The Parts and Processes of a Rose Engine in the Modern Shop
By G. Phil Poirier
Editor’s Note: This is the second of a four-part series of articles from G. Phil Poirier, metalsmith, goldsmith and master gem cutter, which were originally presented at the annual Sante Fe Symposium in Santa Fe, New Mexico.
The many design possibilities of using a rose engine start with understanding the many techniques and processes available for the rose engine and to the modern designer and jeweler. Numerous accessories were originally designed and built for the rose engine during the 17th through 19th centuries. This paper will go into the details of how these tools and accessories are used in conjunction with the rose engine for making modern jewelry and objet d’arts, including details regarding the methods of cutting both the traditional metals and the modern metals, such as stainless steel, titanium, and niobium. Also discussed will be the future of guilloché or mechanical engraving.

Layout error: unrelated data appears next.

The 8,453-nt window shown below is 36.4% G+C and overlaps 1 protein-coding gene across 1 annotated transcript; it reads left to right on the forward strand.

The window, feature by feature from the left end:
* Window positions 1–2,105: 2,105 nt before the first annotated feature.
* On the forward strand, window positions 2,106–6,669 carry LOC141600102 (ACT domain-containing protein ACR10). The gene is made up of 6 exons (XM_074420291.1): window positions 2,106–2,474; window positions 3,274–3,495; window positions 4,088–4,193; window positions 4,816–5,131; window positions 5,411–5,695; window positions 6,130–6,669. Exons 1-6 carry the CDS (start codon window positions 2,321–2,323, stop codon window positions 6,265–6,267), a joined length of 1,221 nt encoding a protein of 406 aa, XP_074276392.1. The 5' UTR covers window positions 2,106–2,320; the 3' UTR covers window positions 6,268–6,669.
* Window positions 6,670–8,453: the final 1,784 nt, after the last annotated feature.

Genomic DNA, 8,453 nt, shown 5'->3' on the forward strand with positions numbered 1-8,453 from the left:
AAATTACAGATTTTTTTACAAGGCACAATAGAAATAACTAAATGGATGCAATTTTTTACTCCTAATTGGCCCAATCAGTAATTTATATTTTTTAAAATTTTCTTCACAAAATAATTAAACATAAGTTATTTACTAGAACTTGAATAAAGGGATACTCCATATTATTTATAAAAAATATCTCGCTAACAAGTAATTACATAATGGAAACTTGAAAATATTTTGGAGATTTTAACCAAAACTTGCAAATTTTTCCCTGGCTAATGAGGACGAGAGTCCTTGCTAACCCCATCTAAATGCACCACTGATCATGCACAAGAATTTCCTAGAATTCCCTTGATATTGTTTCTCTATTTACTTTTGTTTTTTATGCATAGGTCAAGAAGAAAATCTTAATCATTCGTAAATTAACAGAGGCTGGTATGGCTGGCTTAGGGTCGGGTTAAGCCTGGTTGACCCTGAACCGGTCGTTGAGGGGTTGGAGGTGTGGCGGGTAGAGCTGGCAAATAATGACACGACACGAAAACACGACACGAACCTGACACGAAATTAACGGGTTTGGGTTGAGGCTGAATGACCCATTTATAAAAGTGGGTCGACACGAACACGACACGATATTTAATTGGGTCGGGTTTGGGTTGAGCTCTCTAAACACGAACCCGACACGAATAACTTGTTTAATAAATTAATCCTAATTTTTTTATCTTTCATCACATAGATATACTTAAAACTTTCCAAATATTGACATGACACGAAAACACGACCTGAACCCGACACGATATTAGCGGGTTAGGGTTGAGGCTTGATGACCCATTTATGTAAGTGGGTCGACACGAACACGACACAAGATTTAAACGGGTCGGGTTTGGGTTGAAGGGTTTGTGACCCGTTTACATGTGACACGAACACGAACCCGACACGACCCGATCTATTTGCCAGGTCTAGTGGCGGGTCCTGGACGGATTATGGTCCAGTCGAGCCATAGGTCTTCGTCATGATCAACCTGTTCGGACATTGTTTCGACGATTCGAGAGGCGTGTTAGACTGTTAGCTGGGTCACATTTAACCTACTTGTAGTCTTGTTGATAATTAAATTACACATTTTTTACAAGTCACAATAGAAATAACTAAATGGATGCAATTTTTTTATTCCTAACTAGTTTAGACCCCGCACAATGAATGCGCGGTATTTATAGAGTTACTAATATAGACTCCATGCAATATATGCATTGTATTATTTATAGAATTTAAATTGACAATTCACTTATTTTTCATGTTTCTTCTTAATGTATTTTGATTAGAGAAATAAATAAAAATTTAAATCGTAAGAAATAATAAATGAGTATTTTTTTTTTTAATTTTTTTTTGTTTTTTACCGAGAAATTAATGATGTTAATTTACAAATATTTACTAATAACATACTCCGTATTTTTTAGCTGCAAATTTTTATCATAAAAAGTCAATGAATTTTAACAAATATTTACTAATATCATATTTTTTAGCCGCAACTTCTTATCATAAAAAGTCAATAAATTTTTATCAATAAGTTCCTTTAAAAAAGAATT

In my 2015 paper I wrote about the history of the lathe, its evolution into the ornamental lathe, which was used for decorating wood and ivory beginning in the 16th century, and its further evolution into the rose engine designed for use on silver and gold in the late 18th century. This became known as the “trade rose engine.” We also covered its sister engraving machine, the straightline, and saw many examples of the engravings that each could perform. This present paper will concentrate only on the trade rose engine, how it works, and what it can do for the studio jewelry designer and the manufacturing jewelry designer. It is almost impossible to find anything written on this topic throughout history. Very little was ever written down as this knowledge was kept amongst only those craftspeople who practiced the art. It is my goal to start disseminating the information that I have learned about engine turning over the last 20 years for the benefit of all artists and craftspeople, with the hopes of the creation of new and intriguing designs.